Metal: Hellsinger combined two genres and executes them both with ease, being among the greats in both categories. Throughout your short jaunt through hell, you follow the titular Hellsinger and her Troy Baker-voiced companion, blasting your way through levels that look straight out of Doom. Unlike Doom, however, there’s nothing more important than keeping the beat, which is complemented by one of the best soundtracks we’ve heard in a game this year. There may not be too much beneath the surface with Metal: Hellsinger, but it’s a treat to see every aspect of a video game working in perfect synergy like this.
Sonic, my sweet, misunderstood, bullied blue baby. You did it. You did a video game. And by God, Frontiers is the most video game-y video game in existence. You run around an invisible walled map to collect items, then collect more items to unlock minigames that help you collect the items you actually need. There are also some other items that can make getting the main item a bit easier. There’s no arrogance in Sonic Frontiers, just an understanding that Sonic running fast should be fun. It’s a bold first step into something new for the series, while still feeling uniquely ‘Sonic’ in a way other open worlds can’t manage.
Obsidian is just showing off now. Pentiment is like nothing the studio has done before, but it shows how effortlessly its writing can fit other genres, diving into the culture and society of a small medieval town with grace, and far more depth than any of us expected. It's a true testament to Obsidian’s writing that some of the tensest moments this year came from Pentiment, as I discussed the ideas of Martin Luther in the company of monks. Even without any voiced dialogue, you can feel the hatred and fear in the air. Better yet, even with a somewhat linear premise, every playthrough feels unique, as you soak up the world of Pentiment in the way that you want to.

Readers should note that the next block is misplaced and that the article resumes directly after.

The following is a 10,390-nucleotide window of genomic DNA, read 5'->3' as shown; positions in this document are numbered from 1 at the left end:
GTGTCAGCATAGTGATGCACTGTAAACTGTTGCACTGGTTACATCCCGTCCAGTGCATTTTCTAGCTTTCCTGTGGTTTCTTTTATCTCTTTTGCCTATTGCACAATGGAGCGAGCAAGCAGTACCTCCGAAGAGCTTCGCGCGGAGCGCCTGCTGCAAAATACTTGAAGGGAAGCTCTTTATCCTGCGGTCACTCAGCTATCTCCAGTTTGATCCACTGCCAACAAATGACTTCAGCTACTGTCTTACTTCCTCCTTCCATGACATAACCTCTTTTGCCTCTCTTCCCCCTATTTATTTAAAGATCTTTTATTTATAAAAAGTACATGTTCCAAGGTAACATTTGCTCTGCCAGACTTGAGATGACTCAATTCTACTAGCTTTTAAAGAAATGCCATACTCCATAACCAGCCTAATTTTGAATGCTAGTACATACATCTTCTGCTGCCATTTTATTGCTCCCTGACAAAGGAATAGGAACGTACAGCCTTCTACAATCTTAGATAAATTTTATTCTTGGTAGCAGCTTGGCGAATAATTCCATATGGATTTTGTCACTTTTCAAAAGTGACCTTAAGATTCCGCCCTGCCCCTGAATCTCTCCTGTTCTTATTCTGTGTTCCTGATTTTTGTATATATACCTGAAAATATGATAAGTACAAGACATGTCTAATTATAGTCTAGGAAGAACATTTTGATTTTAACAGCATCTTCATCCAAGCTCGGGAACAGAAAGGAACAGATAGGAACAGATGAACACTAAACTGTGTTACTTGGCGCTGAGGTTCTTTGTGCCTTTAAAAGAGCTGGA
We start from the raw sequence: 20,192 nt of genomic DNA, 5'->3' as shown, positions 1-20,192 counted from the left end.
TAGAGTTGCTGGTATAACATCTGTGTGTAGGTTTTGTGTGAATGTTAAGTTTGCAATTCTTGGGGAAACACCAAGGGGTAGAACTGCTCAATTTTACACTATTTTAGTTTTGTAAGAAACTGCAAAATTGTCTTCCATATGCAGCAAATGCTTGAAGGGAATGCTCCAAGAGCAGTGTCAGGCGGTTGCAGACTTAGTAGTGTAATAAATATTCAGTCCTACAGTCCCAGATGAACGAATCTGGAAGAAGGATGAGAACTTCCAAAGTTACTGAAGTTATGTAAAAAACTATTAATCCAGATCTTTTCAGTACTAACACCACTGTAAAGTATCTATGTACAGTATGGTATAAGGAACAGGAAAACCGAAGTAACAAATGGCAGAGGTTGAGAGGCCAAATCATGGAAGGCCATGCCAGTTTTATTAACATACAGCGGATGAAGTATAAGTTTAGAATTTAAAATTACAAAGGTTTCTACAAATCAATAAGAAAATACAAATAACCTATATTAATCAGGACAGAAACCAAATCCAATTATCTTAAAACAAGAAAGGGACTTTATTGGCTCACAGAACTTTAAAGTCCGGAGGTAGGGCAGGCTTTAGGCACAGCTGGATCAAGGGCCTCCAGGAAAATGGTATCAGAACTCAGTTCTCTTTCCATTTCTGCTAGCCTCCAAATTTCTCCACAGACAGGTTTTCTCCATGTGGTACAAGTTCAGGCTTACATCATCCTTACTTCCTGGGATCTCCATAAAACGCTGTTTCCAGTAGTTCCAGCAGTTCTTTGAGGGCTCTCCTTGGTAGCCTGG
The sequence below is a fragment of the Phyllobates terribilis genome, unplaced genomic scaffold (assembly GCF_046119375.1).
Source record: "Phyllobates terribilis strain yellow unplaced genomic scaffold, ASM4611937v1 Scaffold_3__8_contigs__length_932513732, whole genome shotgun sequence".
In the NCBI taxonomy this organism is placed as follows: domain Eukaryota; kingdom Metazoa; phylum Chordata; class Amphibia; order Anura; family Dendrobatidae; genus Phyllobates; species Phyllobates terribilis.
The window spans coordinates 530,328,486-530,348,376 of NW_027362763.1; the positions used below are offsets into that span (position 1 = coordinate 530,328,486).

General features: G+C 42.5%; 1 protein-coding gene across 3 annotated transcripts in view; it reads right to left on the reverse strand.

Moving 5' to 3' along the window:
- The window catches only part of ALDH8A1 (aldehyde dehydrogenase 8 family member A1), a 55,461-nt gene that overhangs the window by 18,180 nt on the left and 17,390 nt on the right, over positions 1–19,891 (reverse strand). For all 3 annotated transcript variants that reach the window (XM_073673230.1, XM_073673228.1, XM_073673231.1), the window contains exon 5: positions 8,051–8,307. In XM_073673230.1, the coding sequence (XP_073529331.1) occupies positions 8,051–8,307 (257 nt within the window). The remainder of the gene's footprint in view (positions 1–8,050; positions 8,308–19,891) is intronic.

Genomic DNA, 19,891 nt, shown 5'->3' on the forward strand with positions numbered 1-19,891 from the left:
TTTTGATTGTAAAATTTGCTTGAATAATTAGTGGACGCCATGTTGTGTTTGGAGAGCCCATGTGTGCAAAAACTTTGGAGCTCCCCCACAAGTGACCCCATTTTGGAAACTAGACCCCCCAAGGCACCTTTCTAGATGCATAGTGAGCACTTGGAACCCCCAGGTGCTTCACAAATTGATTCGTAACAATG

Gerda: A Flame In Winter
Don’t let the visuals fool you, Gerda: A Flame in Winter is one of the most brutal games of the year. There is no winning, only survival. There is no strategizing, only hope and luck. Taking place in a German-occupied village in Denmark, you play as the titular heroine, Gerda, tasked with surviving and protecting your loved ones. There’s no combat because this is not a game about empowering you to live out a hero fantasy. The gameplay actively disempowers you, in fact. If you want Gerda to use a stat in conversation, you lose a point. She is an ordinary human being and will exert herself. She’s not made for this. Gerda might survive the trials she’s put through, but it’s up to you to see if her conscience will. Or if your values will make it through unscathed, for that matter.
I feel like a better person for playing Citizen Sleeper. It is the perfect balance of hope and hopelessness, and a story about humanity in a world that feels hellbent on snuffing out any trace of compassion. Less than an hour into his wonderfully crafted text-based RPG, I knew it would have to be my pick for Game of the Year. In its remarkably simple gameplay, you wake up every day and roll the dice, quite literally. Each roll determines how many tasks you can complete, and how difficult survival will be that day. With all the different ways gaming has tried to portray the horrors of capitalism, there’s something beautiful about seeing it explored so simply, but also with so much care. Citizen Sleeper’s themes, story, and mechanics flow together seamlessly, telling a story that will stick with you long after you put it down, making it the best game that 2022 had to offer.